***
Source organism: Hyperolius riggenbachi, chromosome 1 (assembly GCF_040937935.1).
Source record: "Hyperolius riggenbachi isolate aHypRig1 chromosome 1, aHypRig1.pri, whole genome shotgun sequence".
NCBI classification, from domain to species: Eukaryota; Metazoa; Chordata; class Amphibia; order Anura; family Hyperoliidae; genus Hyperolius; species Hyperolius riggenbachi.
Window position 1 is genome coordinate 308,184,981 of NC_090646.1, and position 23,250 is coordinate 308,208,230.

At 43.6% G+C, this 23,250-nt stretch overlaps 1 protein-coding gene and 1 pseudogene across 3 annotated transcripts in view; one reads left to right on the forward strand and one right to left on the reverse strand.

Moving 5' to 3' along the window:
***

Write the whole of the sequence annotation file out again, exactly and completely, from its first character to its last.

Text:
Source organism: Hyperolius riggenbachi, chromosome 1 (assembly GCF_040937935.1).
Source record: "Hyperolius riggenbachi isolate aHypRig1 chromosome 1, aHypRig1.pri, whole genome shotgun sequence".
NCBI classification, from domain to species: Eukaryota; Metazoa; Chordata; class Amphibia; order Anura; family Hyperoliidae; genus Hyperolius; species Hyperolius riggenbachi.
Window position 1 is genome coordinate 308,184,981 of NC_090646.1, and position 23,250 is coordinate 308,208,230.

At 43.6% G+C, this 23,250-nt stretch overlaps 1 protein-coding gene and 1 pseudogene across 3 annotated transcripts in view; one reads left to right on the forward strand and one right to left on the reverse strand.

Moving 5' to 3' along the window: